10. So my point was your article may be a bit behind the times. 12 months ago you’d have been spot on but twelves months ago wizards were designing for 6-12 months in the future.

  11. The Saclands aren’t a manabase issue except in Extended and Legacy (Legacy already has the Onslaught ones though, so it’s not that much more of a problem). The bigger problem is definitely the combination of the trilands, the M10 duals, and the manlands, and to a lesser extent the Refuges and Terramorphic Expanse. With all this land-based manafixing, you really can build a comes-into-play-tapped 5-color manabase if you so choose. The drawback is that you’ve basically time walked yourself for a more consistent manabase, but if you’re willing to do that, you can. The mere fact that a deck like Spread ‘Em can exist (not that it’s well positioned in the metagame or that it wins, but simply that it functions) is something that should not be allowed to happen if you are to believe TC=GE.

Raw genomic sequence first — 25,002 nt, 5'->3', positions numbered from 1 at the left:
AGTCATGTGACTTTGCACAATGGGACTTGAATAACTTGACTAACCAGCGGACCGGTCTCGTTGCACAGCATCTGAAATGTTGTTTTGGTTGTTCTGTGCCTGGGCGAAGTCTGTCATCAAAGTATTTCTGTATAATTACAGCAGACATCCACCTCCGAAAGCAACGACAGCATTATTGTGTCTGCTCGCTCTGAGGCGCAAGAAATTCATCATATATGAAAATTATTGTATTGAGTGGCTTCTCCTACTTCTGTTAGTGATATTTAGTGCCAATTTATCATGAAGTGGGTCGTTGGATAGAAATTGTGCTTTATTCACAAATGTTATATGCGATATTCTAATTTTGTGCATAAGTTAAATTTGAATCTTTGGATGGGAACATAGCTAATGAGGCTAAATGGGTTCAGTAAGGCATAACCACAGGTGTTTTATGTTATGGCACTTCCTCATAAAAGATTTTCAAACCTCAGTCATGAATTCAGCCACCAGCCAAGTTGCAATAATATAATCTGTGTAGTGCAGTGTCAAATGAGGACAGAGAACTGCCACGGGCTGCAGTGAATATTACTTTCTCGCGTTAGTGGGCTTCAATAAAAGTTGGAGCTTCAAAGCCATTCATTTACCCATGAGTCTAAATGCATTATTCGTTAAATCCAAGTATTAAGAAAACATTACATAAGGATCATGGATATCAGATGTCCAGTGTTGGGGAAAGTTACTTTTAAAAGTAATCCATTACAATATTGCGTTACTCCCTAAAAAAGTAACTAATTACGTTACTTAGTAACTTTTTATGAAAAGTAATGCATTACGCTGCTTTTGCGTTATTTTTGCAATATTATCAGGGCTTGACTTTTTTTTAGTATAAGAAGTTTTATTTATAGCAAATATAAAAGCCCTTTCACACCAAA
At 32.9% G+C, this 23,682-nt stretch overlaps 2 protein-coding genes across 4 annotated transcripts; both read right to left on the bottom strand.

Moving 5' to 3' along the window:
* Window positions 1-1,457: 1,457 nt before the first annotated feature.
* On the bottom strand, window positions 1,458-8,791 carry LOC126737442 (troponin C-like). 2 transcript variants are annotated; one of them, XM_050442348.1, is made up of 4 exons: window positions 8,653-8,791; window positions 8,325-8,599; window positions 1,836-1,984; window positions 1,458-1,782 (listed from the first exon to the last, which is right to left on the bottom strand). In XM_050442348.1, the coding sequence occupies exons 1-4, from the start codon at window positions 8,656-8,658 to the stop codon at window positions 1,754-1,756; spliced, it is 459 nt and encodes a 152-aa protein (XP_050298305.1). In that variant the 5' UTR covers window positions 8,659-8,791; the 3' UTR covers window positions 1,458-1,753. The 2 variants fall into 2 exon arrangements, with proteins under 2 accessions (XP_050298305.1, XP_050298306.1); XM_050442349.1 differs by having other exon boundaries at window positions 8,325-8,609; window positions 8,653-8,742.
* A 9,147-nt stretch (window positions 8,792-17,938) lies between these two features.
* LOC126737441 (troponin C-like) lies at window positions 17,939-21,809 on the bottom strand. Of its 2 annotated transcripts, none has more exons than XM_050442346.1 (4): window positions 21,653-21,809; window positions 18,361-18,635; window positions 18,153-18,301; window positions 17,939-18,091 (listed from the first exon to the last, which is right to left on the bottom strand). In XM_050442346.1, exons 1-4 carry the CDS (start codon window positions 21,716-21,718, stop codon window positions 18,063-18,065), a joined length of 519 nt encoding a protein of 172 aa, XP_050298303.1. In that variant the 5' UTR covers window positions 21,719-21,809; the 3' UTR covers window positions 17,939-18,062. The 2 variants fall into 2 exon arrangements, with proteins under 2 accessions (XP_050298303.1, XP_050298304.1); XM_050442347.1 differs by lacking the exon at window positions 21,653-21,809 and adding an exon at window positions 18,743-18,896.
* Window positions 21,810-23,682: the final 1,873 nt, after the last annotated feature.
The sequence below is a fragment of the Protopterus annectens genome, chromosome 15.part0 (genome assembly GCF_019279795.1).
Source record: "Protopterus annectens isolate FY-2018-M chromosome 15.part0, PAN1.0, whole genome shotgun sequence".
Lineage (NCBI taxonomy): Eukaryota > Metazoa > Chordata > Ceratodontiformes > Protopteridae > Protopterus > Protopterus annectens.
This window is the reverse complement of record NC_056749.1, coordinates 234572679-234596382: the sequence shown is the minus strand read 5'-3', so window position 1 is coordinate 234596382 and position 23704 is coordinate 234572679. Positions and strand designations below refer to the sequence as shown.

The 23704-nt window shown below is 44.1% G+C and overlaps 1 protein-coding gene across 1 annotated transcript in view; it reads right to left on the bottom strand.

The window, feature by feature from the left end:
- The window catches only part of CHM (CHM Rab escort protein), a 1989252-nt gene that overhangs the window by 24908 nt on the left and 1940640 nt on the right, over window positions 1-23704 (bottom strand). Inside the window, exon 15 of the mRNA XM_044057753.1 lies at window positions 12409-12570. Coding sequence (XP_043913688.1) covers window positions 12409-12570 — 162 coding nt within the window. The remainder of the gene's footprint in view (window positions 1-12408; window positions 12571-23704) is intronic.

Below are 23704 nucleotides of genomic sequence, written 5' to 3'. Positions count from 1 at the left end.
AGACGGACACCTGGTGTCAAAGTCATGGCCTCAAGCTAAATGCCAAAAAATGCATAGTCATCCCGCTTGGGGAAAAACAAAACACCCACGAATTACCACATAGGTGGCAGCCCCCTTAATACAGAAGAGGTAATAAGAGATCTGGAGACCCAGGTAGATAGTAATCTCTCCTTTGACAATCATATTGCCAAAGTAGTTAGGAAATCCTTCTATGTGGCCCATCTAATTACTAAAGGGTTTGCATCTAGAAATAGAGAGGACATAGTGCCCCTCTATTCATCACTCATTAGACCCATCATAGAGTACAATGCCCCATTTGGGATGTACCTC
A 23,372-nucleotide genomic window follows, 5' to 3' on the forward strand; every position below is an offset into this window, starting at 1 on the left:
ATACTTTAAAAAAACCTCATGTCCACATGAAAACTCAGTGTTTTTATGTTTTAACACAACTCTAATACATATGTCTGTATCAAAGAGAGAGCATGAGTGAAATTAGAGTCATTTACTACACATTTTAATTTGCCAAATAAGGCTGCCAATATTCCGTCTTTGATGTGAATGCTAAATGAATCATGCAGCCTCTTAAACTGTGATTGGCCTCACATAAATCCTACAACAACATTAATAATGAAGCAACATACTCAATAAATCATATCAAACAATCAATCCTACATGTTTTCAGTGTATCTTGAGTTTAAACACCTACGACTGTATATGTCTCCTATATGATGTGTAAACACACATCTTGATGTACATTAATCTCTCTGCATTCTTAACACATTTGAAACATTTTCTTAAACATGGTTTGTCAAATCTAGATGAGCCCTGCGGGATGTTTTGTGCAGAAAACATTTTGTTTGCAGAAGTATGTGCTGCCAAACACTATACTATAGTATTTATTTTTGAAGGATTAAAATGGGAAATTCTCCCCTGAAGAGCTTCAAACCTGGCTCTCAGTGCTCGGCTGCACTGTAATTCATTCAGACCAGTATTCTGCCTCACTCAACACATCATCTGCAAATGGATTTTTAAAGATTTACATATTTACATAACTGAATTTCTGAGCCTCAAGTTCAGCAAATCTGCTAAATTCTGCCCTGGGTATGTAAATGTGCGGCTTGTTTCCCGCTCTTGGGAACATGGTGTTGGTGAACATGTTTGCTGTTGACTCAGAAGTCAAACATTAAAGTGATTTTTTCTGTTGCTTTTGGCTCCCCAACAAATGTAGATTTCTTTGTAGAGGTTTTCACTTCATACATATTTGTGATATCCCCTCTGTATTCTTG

I agree with pretty much everything in this article. One point, though: which is more restrictive: CCC or CDE? That is to say, is Woolly Thoctar OK in the context of Leatherback Baloth (and vice-versa)? I’ve discussed this with some friends (who have limited ratings in the 1750+ range), who have unanimously said that CCC is more restrictive than CDE, since, in the example of Woolly Thoctar, CDE gives you access to Path and Bolt which CCC (in this cade C = G) doesn’t give you. For other examples, Rhox War Monk gives you access to Path and Hierarch while Cryptic Command only gives you Negate (in a “normal” format, anyway), and Sprouting Thrinax gives you Terminate and Pulse while Ball Lightning only gives you Bolt. Perhaps it’s the CCC cards that WotC should be pushing instead of the CDE cards?

  12. @David: There really are no options. Your friend just has no clue what he’s doing. Refuges are unplayable; they exist only for Zendikar Limited. Halimar Depths shouldn’t be played in a deck trying to do both BBB and UU in the early-game (although why you’re planning on casting Deprive in the early game is beyond me, but we’ll forget that for a moment). If you’re building a 3-color deck, this is probably your manabase:

    4X Appropriate tri-land
    4X Appropriate enemy fetch
    6-8X Combination of M10 Duals and manlands (according to color weighting)
    8-10X Combination basic lands (according to color weighting)

    If your friend is getting color screwed, he’s probably built his manabase wrong or his deck is bad.